Unlike its allium cousins—garlic, scallions, and onions—which you can eat raw, a leek must be cooked thoroughly or you’ll have a tough, stringy result. Leeks grow in sandy soil and need thorough washing to get rid of the grit. Look for firm, green stalks with the roots still attached.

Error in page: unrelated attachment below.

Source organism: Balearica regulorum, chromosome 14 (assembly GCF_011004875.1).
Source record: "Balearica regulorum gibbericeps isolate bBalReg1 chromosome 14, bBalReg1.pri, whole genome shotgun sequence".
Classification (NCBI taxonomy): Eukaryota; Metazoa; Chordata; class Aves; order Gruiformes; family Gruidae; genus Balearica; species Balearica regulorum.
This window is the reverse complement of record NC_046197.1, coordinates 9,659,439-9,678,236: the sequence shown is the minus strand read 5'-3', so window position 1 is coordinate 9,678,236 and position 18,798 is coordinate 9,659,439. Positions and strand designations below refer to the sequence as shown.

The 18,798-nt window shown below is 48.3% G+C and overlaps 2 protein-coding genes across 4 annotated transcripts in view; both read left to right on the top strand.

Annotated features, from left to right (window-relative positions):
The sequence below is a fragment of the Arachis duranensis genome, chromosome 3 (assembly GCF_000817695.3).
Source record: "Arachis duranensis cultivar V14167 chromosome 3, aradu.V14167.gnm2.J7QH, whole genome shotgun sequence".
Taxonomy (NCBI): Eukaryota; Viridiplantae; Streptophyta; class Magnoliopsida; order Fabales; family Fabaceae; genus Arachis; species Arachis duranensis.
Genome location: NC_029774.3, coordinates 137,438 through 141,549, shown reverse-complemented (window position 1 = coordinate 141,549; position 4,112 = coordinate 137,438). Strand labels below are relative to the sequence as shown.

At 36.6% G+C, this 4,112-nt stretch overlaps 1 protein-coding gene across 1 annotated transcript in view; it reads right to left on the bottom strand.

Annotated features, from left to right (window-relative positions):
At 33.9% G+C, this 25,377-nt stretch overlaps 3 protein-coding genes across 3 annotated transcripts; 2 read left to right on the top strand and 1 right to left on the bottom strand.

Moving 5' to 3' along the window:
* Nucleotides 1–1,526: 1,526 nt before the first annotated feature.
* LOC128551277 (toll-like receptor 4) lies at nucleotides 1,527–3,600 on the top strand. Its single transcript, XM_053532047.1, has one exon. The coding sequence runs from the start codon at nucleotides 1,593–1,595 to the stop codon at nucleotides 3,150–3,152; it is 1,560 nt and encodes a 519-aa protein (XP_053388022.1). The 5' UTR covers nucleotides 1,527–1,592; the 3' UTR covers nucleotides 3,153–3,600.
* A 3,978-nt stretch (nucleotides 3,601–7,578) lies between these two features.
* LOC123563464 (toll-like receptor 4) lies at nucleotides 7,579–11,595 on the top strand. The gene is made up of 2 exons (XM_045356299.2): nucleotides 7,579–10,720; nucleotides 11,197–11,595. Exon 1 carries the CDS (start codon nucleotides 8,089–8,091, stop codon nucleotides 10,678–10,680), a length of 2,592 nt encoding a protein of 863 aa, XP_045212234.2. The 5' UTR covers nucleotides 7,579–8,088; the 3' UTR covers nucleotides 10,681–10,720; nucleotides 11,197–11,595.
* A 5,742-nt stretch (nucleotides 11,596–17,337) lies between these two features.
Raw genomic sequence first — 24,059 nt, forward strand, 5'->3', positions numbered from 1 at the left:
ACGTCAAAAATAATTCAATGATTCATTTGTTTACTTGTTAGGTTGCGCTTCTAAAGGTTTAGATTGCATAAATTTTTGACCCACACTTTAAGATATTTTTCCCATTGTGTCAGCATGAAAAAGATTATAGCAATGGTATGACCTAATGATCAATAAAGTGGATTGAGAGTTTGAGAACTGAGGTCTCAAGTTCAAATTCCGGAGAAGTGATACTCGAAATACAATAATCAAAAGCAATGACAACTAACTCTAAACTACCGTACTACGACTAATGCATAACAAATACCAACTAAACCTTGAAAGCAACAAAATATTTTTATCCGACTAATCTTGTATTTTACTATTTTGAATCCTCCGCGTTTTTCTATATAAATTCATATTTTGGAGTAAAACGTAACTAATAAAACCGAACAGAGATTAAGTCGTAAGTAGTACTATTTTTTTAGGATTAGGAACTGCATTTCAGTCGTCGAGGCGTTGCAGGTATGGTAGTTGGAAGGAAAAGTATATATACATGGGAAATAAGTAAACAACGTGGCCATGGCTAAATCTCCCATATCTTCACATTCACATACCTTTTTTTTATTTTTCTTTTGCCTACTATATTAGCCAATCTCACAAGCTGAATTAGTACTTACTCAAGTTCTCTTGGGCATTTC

To cook, trim the root and dark green parts (but do save both for vegetable stock). Chop leeks and sauté them with carrots and celery for the flavorful start to a braise, a stuffing, or a stew. Sweat them to purée for leek and potato soup. (Know that the sugars in leeks make them prone to sticking in the sauté pan if you don’t use enough oil). Simmer whole leeks in chicken stock for a delicious side dish, served warm with a few grinds of black pepper or cold with a vinaigrette.